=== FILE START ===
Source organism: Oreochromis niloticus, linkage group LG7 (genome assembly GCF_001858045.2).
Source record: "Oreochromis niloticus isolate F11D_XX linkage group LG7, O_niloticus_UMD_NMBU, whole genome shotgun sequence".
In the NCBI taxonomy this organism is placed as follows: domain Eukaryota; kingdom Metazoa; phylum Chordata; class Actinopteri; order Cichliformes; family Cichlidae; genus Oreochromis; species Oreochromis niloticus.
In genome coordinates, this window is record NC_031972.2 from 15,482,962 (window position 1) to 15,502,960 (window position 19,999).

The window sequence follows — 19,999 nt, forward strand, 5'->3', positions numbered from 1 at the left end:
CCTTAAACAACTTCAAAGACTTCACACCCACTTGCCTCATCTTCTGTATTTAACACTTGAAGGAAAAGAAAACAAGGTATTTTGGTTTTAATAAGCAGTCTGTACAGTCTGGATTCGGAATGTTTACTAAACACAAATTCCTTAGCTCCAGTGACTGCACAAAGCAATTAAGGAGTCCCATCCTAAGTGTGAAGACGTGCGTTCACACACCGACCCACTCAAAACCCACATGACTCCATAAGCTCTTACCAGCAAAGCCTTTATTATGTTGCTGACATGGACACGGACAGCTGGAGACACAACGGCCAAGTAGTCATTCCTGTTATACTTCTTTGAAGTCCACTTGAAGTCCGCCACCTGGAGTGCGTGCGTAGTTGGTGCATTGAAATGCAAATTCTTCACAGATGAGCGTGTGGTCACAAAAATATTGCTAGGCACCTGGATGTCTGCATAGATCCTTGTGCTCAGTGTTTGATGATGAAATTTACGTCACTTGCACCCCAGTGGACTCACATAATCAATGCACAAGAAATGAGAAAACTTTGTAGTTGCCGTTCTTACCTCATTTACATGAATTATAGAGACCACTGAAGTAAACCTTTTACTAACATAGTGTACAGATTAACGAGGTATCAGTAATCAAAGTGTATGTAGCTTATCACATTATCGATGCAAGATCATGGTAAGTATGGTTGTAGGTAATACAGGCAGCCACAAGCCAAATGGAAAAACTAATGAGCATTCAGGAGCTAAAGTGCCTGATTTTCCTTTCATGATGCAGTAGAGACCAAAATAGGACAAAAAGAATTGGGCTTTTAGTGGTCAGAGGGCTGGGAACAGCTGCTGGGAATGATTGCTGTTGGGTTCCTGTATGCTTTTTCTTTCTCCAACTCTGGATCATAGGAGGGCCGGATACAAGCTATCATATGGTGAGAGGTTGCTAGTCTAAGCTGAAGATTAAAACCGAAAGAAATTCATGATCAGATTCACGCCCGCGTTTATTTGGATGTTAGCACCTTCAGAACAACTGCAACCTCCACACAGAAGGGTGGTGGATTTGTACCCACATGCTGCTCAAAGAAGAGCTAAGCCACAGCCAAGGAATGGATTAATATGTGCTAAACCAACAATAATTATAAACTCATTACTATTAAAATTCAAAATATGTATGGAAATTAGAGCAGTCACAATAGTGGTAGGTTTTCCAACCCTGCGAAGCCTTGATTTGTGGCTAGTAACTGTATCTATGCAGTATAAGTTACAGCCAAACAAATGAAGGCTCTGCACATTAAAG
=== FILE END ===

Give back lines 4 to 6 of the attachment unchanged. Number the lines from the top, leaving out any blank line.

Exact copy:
In genome coordinates, this window is record NC_031972.2 from 15,482,962 (window position 1) to 15,502,960 (window position 19,999).

The window sequence follows — 19,999 nt, forward strand, 5'->3', positions numbered from 1 at the left end:
CCTTAAACAACTTCAAAGACTTCACACCCACTTGCCTCATCTTCTGTATTTAACACTTGAAGGAAAAGAAAACAAGGTATTTTGGTTTTAATAAGCAGTCTGTACAGTCTGGATTCGGAATGTTTACTAAACACAAATTCCTTAGCTCCAGTGACTGCACAAAGCAATTAAGGAGTCCCATCCTAAGTGTGAAGACGTGCGTTCACACACCGACCCACTCAAAACCCACATGACTCCATAAGCTCTTACCAGCAAAGCCTTTATTATGTTGCTGACATGGACACGGACAGCTGGAGACACAACGGCCAAGTAGTCATTCCTGTTATACTTCTTTGAAGTCCACTTGAAGTCCGCCACCTGGAGTGCGTGCGTAGTTGGTGCATTGAAATGCAAATTCTTCACAGATGAGCGTGTGGTCACAAAAATATTGCTAGGCACCTGGATGTCTGCATAGATCCTTGTGCTCAGTGTTTGATGATGAAATTTACGTCACTTGCACCCCAGTGGACTCACATAATCAATGCACAAGAAATGAGAAAACTTTGTAGTTGCCGTTCTTACCTCATTTACATGAATTATAGAGACCACTGAAGTAAACCTTTTACTAACATAGTGTACAGATTAACGAGGTATCAGTAATCAAAGTGTATGTAGCTTATCACATTATCGATGCAAGATCATGGTAAGTATGGTTGTAGGTAATACAGGCAGCCACAAGCCAAATGGAAAAACTAATGAGCATTCAGGAGCTAAAGTGCCTGATTTTCCTTTCATGATGCAGTAGAGACCAAAATAGGACAAAAAGAATTGGGCTTTTAGTGGTCAGAGGGCTGGGAACAGCTGCTGGGAATGATTGCTGTTGGGTTCCTGTATGCTTTTTCTTTCTCCAACTCTGGATCATAGGAGGGCCGGATACAAGCTATCATATGGTGAGAGGTTGCTAGTCTAAGCTGAAGATTAAAACCGAAAGAAATTCATGATCAGATTCACGCCCGCGTTTATTTGGATGTTAGCACCTTCAGAACAACTGCAACCTCCACACAGAAGGGTGGTGGATTTGTACCCACATGCTGCTCAAAGAAGAGCTAAGCCACAGCCAAGGAATGGATTAATATGTGCTAAACCAACAATAATTATAAACTCATTACTATTAAAATTCAAAATATGTATGGAAATTAGAGCAGTCACAATAGTGGTAGGTTTTCCAACCCTGCGAAGCCTTGATTTGTGGCTAGTAACTGTATCTATGCAGTATAAGTTACAGCCAAACAAATGAAGGCTCTGCACATTAAAG